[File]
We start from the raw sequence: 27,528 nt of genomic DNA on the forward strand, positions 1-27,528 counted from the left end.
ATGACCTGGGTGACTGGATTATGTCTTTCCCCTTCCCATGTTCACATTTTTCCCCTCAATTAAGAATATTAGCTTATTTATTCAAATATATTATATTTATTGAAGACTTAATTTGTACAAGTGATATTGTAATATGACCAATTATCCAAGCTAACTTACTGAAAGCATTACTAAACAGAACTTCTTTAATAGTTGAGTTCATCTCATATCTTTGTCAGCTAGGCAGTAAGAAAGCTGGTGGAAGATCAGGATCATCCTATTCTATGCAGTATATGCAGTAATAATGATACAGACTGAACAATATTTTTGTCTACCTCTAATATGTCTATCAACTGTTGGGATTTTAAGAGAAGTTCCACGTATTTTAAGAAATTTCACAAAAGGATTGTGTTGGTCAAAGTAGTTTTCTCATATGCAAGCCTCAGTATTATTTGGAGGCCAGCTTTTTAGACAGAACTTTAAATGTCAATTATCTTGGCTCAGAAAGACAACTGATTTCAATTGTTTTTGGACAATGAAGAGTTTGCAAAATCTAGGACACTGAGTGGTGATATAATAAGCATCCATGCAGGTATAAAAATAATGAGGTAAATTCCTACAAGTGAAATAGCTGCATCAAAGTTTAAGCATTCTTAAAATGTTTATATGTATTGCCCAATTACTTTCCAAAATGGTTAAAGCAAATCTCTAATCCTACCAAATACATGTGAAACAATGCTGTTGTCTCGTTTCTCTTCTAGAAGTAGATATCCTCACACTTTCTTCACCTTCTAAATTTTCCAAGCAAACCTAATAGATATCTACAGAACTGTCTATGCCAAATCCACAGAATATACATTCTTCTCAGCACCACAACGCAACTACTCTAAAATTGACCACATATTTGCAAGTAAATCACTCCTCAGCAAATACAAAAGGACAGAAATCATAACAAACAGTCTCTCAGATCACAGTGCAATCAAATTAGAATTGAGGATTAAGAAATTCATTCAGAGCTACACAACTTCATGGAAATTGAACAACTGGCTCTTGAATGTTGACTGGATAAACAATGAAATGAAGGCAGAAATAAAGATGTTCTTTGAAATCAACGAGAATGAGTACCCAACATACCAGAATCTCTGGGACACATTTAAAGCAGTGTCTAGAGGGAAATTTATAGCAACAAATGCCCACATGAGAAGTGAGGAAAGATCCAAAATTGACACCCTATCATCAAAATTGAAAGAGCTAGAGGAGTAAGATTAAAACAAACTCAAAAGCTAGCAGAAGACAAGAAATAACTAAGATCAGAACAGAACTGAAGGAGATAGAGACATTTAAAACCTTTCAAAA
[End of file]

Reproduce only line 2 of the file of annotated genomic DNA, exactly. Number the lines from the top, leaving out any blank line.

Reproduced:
ATGACCTGGGTGACTGGATTATGTCTTTCCCCTTCCCATGTTCACATTTTTCCCCTCAATTAAGAATATTAGCTTATTTATTCAAATATATTATATTTATTGAAGACTTAATTTGTACAAGTGATATTGTAATATGACCAATTATCCAAGCTAACTTACTGAAAGCATTACTAAACAGAACTTCTTTAATAGTTGAGTTCATCTCATATCTTTGTCAGCTAGGCAGTAAGAAAGCTGGTGGAAGATCAGGATCATCCTATTCTATGCAGTATATGCAGTAATAATGATACAGACTGAACAATATTTTTGTCTACCTCTAATATGTCTATCAACTGTTGGGATTTTAAGAGAAGTTCCACGTATTTTAAGAAATTTCACAAAAGGATTGTGTTGGTCAAAGTAGTTTTCTCATATGCAAGCCTCAGTATTATTTGGAGGCCAGCTTTTTAGACAGAACTTTAAATGTCAATTATCTTGGCTCAGAAAGACAACTGATTTCAATTGTTTTTGGACAATGAAGAGTTTGCAAAATCTAGGACACTGAGTGGTGATATAATAAGCATCCATGCAGGTATAAAAATAATGAGGTAAATTCCTACAAGTGAAATAGCTGCATCAAAGTTTAAGCATTCTTAAAATGTTTATATGTATTGCCCAATTACTTTCCAAAATGGTTAAAGCAAATCTCTAATCCTACCAAATACATGTGAAACAATGCTGTTGTCTCGTTTCTCTTCTAGAAGTAGATATCCTCACACTTTCTTCACCTTCTAAATTTTCCAAGCAAACCTAATAGATATCTACAGAACTGTCTATGCCAAATCCACAGAATATACATTCTTCTCAGCACCACAACGCAACTACTCTAAAATTGACCACATATTTGCAAGTAAATCACTCCTCAGCAAATACAAAAGGACAGAAATCATAACAAACAGTCTCTCAGATCACAGTGCAATCAAATTAGAATTGAGGATTAAGAAATTCATTCAGAGCTACACAACTTCATGGAAATTGAACAACTGGCTCTTGAATGTTGACTGGATAAACAATGAAATGAAGGCAGAAATAAAGATGTTCTTTGAAATCAACGAGAATGAGTACCCAACATACCAGAATCTCTGGGACACATTTAAAGCAGTGTCTAGAGGGAAATTTATAGCAACAAATGCCCACATGAGAAGTGAGGAAAGATCCAAAATTGACACCCTATCATCAAAATTGAAAGAGCTAGAGGAGTAAGATTAAAACAAACTCAAAAGCTAGCAGAAGACAAGAAATAACTAAGATCAGAACAGAACTGAAGGAGATAGAGACATTTAAAACCTTTCAAAA